Irvine Nature Center is home to over 60 Animal Ambassadors who are with us as a result of injury, illness, or human intervention. Each animal has a story, and their stories help Irvine’s Naturalists and Educators teach both children and adults about the impact that human development can have on native animal species.
We invite you to visit our Animal Ambassadors during Irvine’s business hours — either in our Exhibit Hall or our Aviary — and make a connection to our planet in a special and personal way.
Irvine’s Great Horned Owl was found after she had fallen from her nest as a hatchling. She was taken to a wildlife rehabilitator where she imprinted on this caregiver -- that is -- she bonded and identified with humans rather than identifying as an owl. Unable to be released into the wild, she now lives at Irvine. She loves to take showers in the rain and play with her favorite toy: a tennis ball.
Great Horned Owl
Our red tailed hawk came to Irvine after she suffered a car accident that left her with an injured wing and a missing toe in 2009. She is an older bird and has developed cataracts in both eyes, which make it more difficult for her to see. None of these ailments slow her down; she is the kindest and most patient bird in our care!
Red Tailed Hawk
Irvine's red shouldered hawk overcame life-threatening injuries sustained in a car accident in 2012. As a result, he is missing a wing and was not able to be released back into the wild. Despite everything he's been through, he's still a spunky guy! He loves to eat mice and play with his enrichment toys. He's learned to balance in spite of his missing wing and makes a great Animal Ambassador in our community.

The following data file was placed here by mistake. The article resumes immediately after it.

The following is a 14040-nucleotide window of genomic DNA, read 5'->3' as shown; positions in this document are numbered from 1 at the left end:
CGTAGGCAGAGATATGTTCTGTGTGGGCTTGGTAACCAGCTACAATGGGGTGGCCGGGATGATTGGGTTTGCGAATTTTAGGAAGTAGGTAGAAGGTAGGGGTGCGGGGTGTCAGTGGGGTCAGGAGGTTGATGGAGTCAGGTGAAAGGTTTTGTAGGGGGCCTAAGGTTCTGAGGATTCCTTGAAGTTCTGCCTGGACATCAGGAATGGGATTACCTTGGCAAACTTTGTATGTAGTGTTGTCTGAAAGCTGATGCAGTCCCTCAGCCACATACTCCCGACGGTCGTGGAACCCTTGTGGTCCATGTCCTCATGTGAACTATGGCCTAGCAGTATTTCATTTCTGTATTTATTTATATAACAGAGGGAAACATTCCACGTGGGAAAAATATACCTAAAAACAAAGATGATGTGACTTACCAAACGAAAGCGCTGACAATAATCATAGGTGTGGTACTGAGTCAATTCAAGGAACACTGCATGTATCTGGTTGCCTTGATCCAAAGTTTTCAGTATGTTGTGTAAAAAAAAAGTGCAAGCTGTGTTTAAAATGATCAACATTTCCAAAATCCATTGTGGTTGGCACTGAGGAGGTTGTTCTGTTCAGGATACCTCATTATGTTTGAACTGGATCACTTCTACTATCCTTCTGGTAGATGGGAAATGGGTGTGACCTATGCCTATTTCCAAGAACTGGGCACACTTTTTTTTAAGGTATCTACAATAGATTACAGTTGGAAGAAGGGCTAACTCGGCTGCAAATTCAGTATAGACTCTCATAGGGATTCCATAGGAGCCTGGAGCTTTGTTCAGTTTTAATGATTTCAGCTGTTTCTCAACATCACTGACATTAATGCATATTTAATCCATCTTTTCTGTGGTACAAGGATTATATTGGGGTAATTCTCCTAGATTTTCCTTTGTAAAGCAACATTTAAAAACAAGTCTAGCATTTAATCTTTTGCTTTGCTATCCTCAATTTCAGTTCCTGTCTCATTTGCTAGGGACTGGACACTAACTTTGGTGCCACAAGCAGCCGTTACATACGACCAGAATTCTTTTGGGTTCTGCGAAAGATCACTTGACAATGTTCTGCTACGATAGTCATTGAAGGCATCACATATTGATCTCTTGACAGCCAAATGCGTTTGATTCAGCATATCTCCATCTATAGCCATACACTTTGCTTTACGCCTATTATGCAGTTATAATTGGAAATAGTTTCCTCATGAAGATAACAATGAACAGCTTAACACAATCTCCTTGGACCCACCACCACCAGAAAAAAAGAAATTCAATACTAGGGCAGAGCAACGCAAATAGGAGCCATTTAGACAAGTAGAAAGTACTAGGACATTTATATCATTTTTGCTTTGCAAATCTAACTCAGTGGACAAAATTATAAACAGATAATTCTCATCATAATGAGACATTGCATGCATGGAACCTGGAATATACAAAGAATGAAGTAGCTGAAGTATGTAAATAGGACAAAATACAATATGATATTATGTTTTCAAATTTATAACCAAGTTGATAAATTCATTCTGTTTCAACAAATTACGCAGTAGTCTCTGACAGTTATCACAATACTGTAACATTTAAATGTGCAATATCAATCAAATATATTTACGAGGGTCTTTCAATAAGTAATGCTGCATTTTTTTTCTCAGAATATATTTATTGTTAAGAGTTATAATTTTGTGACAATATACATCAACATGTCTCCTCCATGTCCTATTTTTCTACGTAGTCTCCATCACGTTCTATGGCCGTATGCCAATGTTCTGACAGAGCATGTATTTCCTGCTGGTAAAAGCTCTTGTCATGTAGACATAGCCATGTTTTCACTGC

Red Shouldered Hawk
Irvine's barred owl is an example of what can happen when humans interfere in the development of hatchlings -- she was taken from her nest as an owlet and hand-raised by a well-meaning human. Unfortunately, human care resulted in our barred owl never developing the skills necessary to be a wild owl. She was surrendered to Irvine in 2003 and has been with us ever since.
As a young joey, this sweet girl was separated from her mother and attacked by another animal. The result was a facial puncture wound and injuries to her feet that took months of care and rehabilitation. Irvine Nature Center became this opossum's home in 2019 and she's been growing and learning here ever since. She loves to nap in her hammock, eat blueberries and grapes, and even enjoys the occasional snake egg.
This beautiful snake was surrendered to Irvine Nature Center after spending years as someone's pet. You can tell by looking at her that she is special -- her pure white scales and black eyes make her leucistic, a trait that is bred and not often discovered in the wild. She lives in Irvine's Exhibit Hall and loves spending her days basking in her favorite bucket.
Leucistic Rat Snake
Our gray rat snake is another former pet that was surrendered to Irvine Nature Center. He's nearly fifteen years old and enjoys spending his days curled around the tree branch in his enclosure.
Gray Rat Snake
The corn snake is a North American species of rat snake that is found throughout the southeastern and central United States, and can be found frequently in corn fields where it preys on mice and other small rodents. Irvine's corn snakes were personal pets that were surrendered, and they spend much of their time burrowed in their enclosure.
Garter snakes can be found throughout the United States and are one of the most common snakes you might find in your backyard. These thin snakes feast on diets of insects, amphibians, small fish, rodents, and small birds. Irvine's garter snake was surrendered to us by someone who had kept her as a pet. She is blind in one eye, which would make hunting in the wild an additional challenge.
Wood turtles are native to our area and can be found as far north as Canada and as far south as Virginia. Irvine's wood turtle came to us after being hit by a car.
Eastern box turtles are native to our region and can be found in the woods -- if you have very good eyes. Their camouflage makes it difficult to find them among the leaves, rocks, and branches in their native habitat. Despite being hard to find, all of Irvine's box turtles came to us after some sort of accident -- either with predators or cars.